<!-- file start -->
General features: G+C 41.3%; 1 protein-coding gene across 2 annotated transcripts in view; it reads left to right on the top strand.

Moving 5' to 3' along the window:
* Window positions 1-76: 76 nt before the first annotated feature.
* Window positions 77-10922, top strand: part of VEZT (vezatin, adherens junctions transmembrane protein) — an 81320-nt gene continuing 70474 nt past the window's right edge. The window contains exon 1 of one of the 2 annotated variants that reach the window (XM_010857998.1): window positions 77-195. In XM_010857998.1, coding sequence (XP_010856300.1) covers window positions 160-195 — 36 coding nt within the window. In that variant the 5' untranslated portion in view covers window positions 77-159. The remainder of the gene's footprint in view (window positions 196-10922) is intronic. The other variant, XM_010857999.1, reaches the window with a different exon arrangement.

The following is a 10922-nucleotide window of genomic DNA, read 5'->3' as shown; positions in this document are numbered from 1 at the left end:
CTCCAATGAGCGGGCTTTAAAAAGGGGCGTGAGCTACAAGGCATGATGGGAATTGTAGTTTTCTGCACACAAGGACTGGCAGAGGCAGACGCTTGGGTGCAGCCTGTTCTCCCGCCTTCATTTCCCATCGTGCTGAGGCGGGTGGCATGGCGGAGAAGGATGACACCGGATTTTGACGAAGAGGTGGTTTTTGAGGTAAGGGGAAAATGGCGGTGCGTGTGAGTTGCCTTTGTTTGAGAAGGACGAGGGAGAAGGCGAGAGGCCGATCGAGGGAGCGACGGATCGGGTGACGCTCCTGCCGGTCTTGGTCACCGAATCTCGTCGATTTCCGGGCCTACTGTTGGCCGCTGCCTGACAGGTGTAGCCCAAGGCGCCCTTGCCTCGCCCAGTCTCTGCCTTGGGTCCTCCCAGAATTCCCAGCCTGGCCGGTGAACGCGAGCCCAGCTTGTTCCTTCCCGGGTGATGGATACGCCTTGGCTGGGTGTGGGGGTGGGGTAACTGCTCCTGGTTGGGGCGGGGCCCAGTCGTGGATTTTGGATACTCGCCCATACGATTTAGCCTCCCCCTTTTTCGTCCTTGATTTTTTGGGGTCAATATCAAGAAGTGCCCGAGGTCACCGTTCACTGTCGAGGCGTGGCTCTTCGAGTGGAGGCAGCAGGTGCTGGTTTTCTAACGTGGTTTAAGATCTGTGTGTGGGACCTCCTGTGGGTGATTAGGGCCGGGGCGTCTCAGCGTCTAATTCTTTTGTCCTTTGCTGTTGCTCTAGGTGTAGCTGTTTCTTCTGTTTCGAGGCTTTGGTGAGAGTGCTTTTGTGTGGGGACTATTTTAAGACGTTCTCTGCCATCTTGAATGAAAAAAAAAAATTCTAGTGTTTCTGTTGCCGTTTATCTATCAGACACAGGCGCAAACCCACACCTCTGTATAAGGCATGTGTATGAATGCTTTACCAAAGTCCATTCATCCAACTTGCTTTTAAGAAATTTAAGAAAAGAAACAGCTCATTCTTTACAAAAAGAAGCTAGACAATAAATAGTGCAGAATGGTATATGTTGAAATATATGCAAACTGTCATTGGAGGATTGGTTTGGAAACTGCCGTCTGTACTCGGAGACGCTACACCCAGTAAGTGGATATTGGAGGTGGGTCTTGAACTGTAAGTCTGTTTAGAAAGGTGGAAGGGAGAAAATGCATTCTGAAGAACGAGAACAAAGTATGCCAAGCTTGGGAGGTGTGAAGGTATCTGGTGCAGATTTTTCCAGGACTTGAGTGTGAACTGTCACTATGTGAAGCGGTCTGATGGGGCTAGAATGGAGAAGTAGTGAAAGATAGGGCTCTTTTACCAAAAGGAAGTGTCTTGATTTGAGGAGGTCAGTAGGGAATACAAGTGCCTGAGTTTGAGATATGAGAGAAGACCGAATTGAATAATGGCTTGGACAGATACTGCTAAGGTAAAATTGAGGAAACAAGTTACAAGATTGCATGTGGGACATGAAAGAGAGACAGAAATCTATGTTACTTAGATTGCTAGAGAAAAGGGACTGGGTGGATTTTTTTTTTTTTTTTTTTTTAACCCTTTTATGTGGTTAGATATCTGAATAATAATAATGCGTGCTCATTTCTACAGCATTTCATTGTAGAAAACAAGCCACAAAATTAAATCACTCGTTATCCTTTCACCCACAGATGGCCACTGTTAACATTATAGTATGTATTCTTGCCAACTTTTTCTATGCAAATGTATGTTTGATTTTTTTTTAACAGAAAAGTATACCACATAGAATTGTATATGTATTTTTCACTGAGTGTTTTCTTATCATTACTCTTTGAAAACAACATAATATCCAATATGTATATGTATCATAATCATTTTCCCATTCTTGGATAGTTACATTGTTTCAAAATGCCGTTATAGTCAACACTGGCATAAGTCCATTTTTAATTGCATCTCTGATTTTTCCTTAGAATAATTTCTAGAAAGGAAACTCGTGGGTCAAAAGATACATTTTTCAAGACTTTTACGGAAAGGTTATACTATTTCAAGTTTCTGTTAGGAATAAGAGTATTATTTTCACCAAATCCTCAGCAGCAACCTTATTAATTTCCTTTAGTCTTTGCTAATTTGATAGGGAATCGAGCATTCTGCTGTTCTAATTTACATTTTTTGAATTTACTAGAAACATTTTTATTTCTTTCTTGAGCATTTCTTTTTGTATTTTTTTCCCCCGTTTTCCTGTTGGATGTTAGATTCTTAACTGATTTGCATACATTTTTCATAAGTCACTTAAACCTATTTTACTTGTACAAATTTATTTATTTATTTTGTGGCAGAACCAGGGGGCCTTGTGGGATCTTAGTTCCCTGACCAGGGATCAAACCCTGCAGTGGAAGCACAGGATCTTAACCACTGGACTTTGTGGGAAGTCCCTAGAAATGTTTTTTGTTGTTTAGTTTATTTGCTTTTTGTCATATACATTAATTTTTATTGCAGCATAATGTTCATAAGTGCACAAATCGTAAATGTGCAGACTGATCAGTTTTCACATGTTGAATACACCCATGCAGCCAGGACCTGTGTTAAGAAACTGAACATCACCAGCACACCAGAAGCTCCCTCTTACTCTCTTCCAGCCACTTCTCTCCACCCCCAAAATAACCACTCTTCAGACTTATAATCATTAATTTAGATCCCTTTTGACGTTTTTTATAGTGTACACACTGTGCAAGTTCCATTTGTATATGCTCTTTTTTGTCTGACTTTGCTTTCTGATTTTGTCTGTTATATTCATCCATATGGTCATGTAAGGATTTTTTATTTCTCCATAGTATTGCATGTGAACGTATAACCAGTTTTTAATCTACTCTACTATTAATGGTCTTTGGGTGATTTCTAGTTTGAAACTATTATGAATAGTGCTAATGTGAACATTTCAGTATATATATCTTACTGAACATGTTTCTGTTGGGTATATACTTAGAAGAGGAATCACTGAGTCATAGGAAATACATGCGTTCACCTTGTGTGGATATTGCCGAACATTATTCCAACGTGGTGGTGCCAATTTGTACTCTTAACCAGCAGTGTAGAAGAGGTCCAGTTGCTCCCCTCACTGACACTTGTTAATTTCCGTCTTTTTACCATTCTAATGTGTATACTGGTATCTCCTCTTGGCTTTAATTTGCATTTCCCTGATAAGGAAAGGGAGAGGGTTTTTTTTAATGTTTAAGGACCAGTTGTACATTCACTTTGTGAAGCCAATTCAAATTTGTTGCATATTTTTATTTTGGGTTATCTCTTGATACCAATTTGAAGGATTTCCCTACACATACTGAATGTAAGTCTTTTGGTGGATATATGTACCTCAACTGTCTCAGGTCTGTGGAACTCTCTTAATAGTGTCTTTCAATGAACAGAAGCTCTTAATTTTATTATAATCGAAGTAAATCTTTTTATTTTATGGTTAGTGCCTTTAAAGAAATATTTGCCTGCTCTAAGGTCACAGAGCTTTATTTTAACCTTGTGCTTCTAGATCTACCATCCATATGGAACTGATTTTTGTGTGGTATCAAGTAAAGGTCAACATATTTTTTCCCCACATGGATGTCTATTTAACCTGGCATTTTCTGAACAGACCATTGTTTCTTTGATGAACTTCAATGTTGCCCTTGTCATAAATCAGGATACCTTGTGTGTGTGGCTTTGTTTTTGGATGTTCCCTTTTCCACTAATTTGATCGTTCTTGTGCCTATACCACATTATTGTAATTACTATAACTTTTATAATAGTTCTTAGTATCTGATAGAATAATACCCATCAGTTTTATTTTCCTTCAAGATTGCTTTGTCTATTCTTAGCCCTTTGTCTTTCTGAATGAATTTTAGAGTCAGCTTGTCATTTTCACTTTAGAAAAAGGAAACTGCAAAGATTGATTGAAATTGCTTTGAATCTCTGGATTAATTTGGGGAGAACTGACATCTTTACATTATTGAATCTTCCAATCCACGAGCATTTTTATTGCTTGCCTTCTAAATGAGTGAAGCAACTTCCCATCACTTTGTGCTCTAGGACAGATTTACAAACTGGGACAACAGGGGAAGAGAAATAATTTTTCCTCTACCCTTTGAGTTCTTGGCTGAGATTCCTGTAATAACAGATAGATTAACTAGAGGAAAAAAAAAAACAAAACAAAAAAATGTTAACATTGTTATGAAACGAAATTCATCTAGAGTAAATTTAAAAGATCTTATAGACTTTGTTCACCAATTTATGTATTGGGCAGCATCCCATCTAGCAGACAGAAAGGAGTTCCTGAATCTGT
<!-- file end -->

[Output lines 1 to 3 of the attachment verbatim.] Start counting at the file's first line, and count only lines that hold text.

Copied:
General features: G+C 41.3%; 1 protein-coding gene across 2 annotated transcripts in view; it reads left to right on the top strand.

Moving 5' to 3' along the window:
* Window positions 1-76: 76 nt before the first annotated feature.